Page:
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Little Molly's Migraines: Spotlight on a Remarkable Recovery

Richard Goldberg

Migraine Wikimedia CommonsMolly was a delightful 7-year old with a painful problem. And her doctor couldn't help her. But I knew something that could.

Molly's mother came to see me several months ago, feeling helpless. Molly's migraines were so bad that she couldn't even go to school. Her pediatrician said she would probably outgrown them, and gave her a prescription for pain medications that made made her violently sick. She had to stop taking them.

That's when her mother decided to come talk to me.

 

Molly's Migraine Recovery

Having worked with migraine sufferers for over 30 years, I felt I could help Molly's condition. I first suggested Molly go on an elimination diet. That was a diet where all artificial colors and flavors were eliminated. Then she got off all dairy products and wheat and gluten.

That seemed to reduce the frequency of her migraines, but Molly would still have a severe migraine at least once or twice a week.

My next suggestion was daily Magnesium Chloride Baths. That was easy, as Molly loved taking baths. After only her 3rd bath, the severity of the migraines was reduced to a point where Molly told her mom she wanted to go back to school.

After 3 weeks of nightly Magnesium baths, then 3-4 baths per week, Molly hasn't had a migraine in 4 months.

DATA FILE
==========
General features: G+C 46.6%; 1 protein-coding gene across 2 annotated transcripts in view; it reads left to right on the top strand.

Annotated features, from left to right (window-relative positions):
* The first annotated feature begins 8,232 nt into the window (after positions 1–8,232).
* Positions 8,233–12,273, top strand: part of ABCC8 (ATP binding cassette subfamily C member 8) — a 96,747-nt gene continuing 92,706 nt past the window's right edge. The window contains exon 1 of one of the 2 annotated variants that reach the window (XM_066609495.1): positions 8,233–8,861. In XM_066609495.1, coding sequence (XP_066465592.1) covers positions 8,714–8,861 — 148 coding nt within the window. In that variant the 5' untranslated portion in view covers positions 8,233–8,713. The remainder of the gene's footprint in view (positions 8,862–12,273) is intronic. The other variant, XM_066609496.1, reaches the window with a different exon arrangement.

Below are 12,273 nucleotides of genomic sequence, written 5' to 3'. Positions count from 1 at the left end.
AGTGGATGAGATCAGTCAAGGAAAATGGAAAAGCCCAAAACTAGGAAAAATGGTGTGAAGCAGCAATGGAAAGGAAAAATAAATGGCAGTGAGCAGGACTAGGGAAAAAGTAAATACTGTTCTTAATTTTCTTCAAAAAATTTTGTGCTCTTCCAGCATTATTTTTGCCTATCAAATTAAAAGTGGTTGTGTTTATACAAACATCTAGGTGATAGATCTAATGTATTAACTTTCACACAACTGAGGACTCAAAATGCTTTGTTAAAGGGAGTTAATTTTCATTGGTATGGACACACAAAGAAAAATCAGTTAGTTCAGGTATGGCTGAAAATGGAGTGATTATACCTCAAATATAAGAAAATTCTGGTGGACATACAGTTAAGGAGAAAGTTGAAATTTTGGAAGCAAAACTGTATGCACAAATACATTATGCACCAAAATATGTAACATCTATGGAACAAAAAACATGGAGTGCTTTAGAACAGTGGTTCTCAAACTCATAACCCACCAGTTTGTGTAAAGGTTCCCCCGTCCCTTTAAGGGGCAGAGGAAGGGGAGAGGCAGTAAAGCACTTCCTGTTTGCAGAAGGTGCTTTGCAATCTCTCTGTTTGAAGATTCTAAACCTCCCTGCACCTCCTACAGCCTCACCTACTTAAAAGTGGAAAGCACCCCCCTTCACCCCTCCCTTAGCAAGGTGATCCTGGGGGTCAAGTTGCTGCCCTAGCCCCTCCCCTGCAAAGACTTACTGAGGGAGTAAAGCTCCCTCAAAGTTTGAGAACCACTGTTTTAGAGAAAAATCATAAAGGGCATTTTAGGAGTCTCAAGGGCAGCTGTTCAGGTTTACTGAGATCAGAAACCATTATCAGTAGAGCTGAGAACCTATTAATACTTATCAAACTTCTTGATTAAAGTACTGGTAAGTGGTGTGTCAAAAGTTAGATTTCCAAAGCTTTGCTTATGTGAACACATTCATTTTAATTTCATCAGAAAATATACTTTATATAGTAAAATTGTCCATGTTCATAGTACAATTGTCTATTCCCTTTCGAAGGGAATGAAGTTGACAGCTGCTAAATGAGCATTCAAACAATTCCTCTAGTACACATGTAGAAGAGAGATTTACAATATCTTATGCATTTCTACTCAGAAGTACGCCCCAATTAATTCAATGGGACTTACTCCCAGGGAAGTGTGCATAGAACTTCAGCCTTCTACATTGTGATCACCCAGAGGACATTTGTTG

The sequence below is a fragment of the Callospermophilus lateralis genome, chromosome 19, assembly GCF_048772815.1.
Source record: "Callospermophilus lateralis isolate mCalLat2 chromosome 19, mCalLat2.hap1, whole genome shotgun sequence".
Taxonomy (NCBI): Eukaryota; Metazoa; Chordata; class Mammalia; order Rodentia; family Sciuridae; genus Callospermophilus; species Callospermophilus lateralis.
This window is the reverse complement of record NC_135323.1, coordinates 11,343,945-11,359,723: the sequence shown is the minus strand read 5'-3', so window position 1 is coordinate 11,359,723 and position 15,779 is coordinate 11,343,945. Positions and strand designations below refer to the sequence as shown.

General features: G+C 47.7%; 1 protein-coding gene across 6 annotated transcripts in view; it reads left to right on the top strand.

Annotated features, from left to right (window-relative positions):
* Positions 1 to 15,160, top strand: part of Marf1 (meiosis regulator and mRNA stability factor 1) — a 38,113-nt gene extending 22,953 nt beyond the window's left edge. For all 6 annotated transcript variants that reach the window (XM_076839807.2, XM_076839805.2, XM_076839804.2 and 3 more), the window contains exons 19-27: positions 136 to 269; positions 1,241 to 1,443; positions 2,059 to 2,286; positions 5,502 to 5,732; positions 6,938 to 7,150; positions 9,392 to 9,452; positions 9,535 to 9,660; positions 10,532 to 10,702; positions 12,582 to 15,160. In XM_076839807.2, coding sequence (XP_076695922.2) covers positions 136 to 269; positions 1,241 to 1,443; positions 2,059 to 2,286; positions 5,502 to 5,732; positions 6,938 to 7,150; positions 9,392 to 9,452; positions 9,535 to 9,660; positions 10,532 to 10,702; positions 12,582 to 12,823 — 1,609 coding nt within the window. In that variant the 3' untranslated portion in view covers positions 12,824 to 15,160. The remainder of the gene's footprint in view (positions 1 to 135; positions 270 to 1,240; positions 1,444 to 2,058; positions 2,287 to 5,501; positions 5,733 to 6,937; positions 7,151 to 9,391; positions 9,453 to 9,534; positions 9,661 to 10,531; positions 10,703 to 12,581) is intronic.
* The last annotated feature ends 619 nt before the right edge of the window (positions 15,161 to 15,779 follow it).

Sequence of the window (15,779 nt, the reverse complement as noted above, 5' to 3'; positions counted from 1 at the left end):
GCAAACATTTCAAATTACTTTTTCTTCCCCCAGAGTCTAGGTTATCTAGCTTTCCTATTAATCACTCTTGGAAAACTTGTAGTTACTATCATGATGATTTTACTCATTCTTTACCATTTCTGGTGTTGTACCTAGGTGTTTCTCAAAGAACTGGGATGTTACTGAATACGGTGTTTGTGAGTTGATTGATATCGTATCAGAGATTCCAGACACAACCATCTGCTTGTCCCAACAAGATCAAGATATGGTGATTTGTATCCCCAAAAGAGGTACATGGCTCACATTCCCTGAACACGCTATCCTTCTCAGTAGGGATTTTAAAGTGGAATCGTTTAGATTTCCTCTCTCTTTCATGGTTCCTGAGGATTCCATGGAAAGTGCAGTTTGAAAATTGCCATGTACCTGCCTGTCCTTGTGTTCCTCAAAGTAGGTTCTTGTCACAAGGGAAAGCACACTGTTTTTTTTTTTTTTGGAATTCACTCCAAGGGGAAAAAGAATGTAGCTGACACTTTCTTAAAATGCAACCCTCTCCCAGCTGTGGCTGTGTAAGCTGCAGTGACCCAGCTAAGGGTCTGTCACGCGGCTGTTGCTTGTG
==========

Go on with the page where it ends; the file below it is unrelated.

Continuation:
Why did this work?

As late as May 2016, the International Clinical Pharmacology (ICP) journal says that magnesium's role and mechanisms are still being argued. I have some theories, which I'm happy to discuss. The easy version? If you knew that a substance played key roles in all of these areas, each of which has known or suspected connections with migraines... 

  • Cardio-vascular
  • Inflammation, aches, and recovery
  • Metabolizing sugar
  • Muscle operation
  • Neurotransmitters

...wouldn't you look there for help?

A May 2 ICP Journal article titled "Serum concentration of magnesium as an independent risk factor in migraine attacks: a matched case-control study and review of the literature" had this to say (emphasis added): 

"There were significant differences in magnesium serum levels between the three groups (1.09±0.2 mg/dl during migraine headaches; 1.95±0.3 mg/dl between the attacks; and 1.3±0.4 mh/dl in the control group; P<0.0001). Odds of acute migraine headaches increased 35.3 times (odds ratio=35.3; 95% confidence interval: 12.4-95.2; P=0.001) when serum levels of magnesium reached below the normal level. The odds in patients who are not in the acute attack phase were 6.9 folds higher (odds ratio=6.9; 95% confidence interval: 1.3-2.1; P=0.02). The serum level of magnesium is an independent factor for migraine headaches and patients with migraine have lower serum levels of magnesium during the migraine attacks and between the attacks compared with healthy individuals."
Meanwhile, the National Academy of Sciences and World Health Organization agree: most people are deficient in magnesium.
If you've ever had migraines or other serious headaches, I think you owe it to yourself not to be one of those people.
You also owe it to yourself to use the best chemical form of magnesium on the market, in the purest food-grade form available. Preferably during a circulation-enhancing and relaxing activity. Like a full bath, or even a foot bath. 


Yes, we sell a high-end product.

Isn't it worth it, to be like Molly?